Guilty Pleasures: The Strategic Guilt Trip

 

 

"A Ms. Ramona Bissell of West Allison, Vermont, writes, 'What the hell is going on?' We here at WVCN think that question deserves an answer."

Two weeks ago when this story discussed in this Gleaner article by Gordon Robinson  “The Press needs to get over itself” broke I transcribed the clip of the PM’s speech and took it and the PAJ’s statement to a graduate class for a discussion on meaning-making and epistemology. I had the same visceral reaction the PAJ and MAJ had when I first heard the clip. When I transcribed it and read it – words on paper – I had to conclude that on the face of it, there was nothing wrong with the statement….and that’s the beauty of it.

Yet, Gordon seemed to miss (or ignore) context. The first is the emergence of global populism, in which leaders have been routinely undermining media they cannot control; the ‘crisis of trust’ being spoken about in media criticism circles globally. This crisis engenders mistrust of both political administrations, their detractors and the media. this leads to cultures of mistrust. The MAJ spoke to it in this instance. It occurs where media  does/do not carry the official line and prevailing narrative are accused of ‘fake news’ and ‘alternative facts’.

Herein lies the rub – the part I didn’t share with the class but will share with my friends and colleagues.  I believe, it is an emerging communication strategy. It may not have started as such but has emerged as a technique nuanced by the classic guilt-trip.  It is designed to bait, cause second-guessing, draw you out, make you respond or react and then look silly because there is nothing, on the face of it to react to… and then they call you on that, laughing publicly at the irony. Then you look fool-fool and, more importantly you feel fool-fool. And the more times you get caught, the fool-fooler you look and feel. This in turn erodes your public persona but also your self/collective esteem. The opposition keeps falling into the trap… and keeps walking out of Parliament, for example, and putting foot in mouth – looking fool-fooler each time. The ‘bad mind’ hook is another great example.

The guilt trip strategy is a backhanded one. It is sophisticated, higher order, passive aggressive, deliberate, innuendo-laced, manipulative and grounded in suggestion and irony – the good old practice of saying something and meaning the opposite woven into messaging trends.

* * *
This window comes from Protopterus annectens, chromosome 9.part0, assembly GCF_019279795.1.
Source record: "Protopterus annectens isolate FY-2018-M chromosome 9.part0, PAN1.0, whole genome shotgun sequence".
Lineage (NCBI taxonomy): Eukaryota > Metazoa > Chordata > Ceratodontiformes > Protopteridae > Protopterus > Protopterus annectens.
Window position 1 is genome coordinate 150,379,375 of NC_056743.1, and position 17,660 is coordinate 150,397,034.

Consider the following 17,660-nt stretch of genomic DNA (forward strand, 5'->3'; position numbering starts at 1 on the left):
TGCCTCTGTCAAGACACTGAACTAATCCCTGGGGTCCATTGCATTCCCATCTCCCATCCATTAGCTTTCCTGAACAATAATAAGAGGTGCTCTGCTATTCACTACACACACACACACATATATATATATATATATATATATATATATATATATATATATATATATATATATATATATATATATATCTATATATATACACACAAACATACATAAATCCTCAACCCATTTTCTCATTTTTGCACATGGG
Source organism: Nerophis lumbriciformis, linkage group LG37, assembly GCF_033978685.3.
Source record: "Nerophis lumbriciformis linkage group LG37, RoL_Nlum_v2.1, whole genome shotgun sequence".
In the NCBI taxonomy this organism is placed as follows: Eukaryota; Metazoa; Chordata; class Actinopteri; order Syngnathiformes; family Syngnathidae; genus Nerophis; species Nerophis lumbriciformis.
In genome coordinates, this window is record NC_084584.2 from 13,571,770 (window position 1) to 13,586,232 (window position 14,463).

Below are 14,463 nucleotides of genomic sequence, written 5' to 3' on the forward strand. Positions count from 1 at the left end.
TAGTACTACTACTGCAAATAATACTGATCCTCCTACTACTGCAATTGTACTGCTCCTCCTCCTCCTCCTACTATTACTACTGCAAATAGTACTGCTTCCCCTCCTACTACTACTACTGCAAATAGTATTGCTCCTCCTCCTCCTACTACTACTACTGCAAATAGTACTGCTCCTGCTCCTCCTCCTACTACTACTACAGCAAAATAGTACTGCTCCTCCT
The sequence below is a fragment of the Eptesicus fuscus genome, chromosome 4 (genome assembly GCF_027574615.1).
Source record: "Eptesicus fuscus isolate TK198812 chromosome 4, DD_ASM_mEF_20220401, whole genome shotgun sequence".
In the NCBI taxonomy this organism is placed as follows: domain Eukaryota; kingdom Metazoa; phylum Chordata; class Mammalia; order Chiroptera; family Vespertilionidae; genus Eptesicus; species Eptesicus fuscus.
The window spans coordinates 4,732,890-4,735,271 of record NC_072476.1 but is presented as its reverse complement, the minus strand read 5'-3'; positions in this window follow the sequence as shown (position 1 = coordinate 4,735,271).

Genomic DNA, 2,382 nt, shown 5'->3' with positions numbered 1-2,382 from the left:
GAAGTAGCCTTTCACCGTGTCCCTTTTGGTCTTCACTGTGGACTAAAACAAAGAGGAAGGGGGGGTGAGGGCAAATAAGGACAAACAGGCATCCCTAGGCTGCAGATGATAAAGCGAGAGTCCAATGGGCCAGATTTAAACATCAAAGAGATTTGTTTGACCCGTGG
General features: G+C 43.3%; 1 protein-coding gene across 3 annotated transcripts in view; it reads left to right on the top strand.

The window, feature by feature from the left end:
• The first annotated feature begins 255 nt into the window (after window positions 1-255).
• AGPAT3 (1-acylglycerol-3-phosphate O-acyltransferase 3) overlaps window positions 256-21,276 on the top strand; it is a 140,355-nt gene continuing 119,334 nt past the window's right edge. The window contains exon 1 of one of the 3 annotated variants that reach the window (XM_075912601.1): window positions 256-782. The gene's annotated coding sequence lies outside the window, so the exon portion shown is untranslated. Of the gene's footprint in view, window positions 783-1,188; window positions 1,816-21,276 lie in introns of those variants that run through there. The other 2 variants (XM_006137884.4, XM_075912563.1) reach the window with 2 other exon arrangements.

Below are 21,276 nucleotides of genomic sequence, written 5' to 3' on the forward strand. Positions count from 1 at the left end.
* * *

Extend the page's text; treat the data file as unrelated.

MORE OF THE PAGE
It CAN NOT be effectively responded to traditionally. It is supremely effective until you call it. Yet even that is a catch 22… if you don’t call it, you look weak and if you do, you fall into the trap. Which is what the PAJ and MAJ did. AND they used the language of the guilt trip in the call and response which took them deeper down the rabbit hole, which left the public with a shadow of a doubt.

The government throws out – ‘of course the media has a right to free speech and expression… but…’

Then the media responds – ‘of course they are welcome to their opinion…but…’

It is like a ‘civilized’ guilt-trip standoff between man and wife. He asks, “What’s wrong?”. She replies, “NOTHING” and he responds “OK FINE!!!”. But that ‘nothing’ and the ‘fine’ are so loaded neither can focus all day. Nor can the children… and that’s the real challenge….and everybody forgets the real problems for the standoff as the real issues fester.

The only way to deal with a guilt trip is to stare ‘guiltor’ in the eye and say – ‘I know what you are doing and I will not be guilted. Here are the issues…”. But you have to ‘know’ it for what it is first – a deliberate strategy. But is it?  What do we know?

Of course the fact that traditional media is/are competing with government in content development and for audiences on their platforms; and as media audiences themselves become the media’s biggest competitors in content production on social media, this weakens their position from a messaging perspective. The government knows this. They have the means to drown the media out (to a point) and have popular support. They can starve the media in silly season, or use them as they like when expedient – like take every single spot on the front page and on the e-paper on conference day. And they have become so good at it. And if they cant guilt the individual, they guilt associated institutions, which mostly always buckle and put on the pressure on their behalf,  because of the power relationships, vested interest and economic ‘dependencies’.

There is one other thing I agree with Gordon about. I have also long since thought that the Jamaican media needs to get over itself. As a sector – in general – it is, like the country it represents and reflects, so full of contradictions. It is as guilty of many of the ills it reports on, causes embarrassment about, chooses to focus on or turns a blind eye to…and not just in content making. There are some ways in which business is done… and some of its emergent cultures and assumptions, especially about creative work, contracting trends and the respect and regard of its own, its audiences and its clients. I have lots of examples for those who care. Fixing that will require real introspection and some truth telling and listening outside of circular breathing. But whatever…that’s not gonna happen.

The media are the messages… representative and reflective of their/its nation, so this is not about individuals but about an endemic set of systems and processes that are also major blind spots, caused by blinkers that keep pesky flies from their eyes. I think it all grew out of HOW the Jamaican media was ‘socialized’ into the market – the extreme, contemptuous and almost violent way media competition emerged. That has led to and ingrained defensiveness of which Gordon speaks (but what do I know?).

And this is where it all began with these transcripts – a discussion on epistemology… what on earth do we know?). 😃 Life is so exciting!